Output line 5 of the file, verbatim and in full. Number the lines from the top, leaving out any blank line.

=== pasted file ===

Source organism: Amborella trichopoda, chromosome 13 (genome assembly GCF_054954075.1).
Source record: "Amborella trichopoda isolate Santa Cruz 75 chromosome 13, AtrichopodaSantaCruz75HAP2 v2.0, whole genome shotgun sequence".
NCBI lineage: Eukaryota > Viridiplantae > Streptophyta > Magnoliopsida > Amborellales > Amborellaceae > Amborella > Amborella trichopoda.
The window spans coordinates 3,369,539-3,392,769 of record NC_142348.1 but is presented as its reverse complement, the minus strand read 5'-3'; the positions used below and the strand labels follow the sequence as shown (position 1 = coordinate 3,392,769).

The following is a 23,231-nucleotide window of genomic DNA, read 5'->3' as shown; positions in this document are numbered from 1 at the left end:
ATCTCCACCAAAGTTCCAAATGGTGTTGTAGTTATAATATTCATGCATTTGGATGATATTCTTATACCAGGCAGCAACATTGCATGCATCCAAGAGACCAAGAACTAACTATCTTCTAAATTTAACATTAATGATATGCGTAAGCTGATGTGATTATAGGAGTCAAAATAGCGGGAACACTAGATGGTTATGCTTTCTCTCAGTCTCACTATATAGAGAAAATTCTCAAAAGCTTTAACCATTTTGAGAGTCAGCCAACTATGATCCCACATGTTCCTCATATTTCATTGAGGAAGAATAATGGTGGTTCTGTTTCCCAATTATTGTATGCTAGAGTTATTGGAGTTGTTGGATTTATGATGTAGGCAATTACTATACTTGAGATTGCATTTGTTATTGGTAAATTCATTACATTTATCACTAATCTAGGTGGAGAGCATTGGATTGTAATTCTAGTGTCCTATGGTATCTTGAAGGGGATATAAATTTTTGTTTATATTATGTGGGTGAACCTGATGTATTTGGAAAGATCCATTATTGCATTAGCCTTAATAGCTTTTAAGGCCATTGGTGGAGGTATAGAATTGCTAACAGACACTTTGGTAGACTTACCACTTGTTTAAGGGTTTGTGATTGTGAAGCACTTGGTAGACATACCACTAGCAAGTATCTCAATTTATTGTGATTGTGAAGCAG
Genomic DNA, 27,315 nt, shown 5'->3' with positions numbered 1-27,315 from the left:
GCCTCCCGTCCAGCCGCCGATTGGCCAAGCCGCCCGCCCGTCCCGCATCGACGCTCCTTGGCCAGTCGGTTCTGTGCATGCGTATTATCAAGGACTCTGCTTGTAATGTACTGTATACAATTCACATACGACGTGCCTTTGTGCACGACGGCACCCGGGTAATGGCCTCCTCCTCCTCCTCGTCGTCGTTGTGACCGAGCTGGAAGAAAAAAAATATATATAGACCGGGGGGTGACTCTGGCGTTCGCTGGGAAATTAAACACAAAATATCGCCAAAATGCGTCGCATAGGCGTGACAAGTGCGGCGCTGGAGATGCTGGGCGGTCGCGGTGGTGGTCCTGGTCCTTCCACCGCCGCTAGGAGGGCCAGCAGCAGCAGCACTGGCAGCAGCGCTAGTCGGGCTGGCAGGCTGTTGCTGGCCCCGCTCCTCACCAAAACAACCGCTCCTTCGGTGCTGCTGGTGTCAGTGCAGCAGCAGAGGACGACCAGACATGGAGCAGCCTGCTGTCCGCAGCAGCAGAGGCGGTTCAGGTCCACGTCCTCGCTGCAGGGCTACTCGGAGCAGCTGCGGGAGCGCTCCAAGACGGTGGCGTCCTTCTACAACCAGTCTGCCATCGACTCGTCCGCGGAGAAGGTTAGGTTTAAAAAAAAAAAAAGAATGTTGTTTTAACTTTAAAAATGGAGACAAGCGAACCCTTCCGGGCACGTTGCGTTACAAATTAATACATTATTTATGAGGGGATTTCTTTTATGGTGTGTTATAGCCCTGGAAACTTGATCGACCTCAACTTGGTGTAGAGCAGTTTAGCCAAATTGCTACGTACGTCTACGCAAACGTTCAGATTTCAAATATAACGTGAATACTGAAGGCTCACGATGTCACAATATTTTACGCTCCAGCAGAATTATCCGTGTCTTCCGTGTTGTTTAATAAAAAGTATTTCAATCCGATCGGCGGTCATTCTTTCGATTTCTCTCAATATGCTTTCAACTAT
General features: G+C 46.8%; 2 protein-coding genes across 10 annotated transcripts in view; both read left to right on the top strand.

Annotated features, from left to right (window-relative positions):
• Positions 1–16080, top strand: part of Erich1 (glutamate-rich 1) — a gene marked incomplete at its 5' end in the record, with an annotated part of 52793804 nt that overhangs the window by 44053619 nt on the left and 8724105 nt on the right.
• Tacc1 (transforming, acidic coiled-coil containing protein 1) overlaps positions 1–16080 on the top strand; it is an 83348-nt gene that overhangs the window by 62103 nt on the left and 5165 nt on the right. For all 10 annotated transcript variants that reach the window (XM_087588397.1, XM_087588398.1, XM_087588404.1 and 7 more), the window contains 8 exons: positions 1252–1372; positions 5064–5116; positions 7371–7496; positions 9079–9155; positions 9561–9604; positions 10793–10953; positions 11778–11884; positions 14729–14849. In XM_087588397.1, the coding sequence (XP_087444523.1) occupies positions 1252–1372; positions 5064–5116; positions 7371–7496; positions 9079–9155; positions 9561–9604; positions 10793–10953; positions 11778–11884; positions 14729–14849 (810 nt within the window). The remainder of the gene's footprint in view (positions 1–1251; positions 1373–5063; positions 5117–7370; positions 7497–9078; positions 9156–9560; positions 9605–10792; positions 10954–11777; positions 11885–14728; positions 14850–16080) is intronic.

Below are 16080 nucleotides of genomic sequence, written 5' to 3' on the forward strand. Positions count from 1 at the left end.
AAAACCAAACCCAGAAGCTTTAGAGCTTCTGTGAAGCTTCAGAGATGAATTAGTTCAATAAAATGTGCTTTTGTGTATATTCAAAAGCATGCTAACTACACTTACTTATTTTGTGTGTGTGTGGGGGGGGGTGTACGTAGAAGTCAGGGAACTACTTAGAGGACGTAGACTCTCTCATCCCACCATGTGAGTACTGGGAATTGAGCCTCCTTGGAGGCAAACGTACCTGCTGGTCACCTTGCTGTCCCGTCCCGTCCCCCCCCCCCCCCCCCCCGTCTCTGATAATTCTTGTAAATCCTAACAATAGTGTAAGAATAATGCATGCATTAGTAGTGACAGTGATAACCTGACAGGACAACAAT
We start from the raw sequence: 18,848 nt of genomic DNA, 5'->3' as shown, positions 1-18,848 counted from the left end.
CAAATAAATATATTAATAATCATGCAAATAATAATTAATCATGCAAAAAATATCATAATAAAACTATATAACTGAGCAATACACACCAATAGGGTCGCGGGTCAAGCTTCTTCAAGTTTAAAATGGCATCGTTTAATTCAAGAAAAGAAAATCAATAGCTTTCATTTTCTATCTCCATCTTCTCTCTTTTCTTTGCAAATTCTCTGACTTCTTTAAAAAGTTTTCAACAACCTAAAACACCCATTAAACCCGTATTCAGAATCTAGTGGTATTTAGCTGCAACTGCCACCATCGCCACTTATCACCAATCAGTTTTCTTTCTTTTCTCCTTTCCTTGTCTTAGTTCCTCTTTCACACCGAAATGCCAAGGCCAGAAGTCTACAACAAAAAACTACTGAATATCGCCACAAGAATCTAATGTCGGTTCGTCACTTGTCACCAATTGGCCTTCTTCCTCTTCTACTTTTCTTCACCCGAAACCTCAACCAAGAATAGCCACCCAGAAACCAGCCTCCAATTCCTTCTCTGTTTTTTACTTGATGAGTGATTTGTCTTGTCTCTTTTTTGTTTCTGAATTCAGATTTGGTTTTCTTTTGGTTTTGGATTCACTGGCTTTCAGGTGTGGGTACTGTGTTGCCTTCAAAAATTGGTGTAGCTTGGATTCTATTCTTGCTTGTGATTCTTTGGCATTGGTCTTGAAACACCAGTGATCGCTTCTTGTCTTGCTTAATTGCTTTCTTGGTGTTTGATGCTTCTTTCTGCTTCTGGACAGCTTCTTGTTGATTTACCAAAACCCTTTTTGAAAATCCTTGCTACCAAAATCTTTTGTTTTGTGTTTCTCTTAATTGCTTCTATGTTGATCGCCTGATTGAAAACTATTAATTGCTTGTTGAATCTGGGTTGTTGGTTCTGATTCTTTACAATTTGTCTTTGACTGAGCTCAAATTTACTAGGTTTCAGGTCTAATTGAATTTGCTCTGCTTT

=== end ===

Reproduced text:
The following is a 23,231-nucleotide window of genomic DNA, read 5'->3' as shown; positions in this document are numbered from 1 at the left end: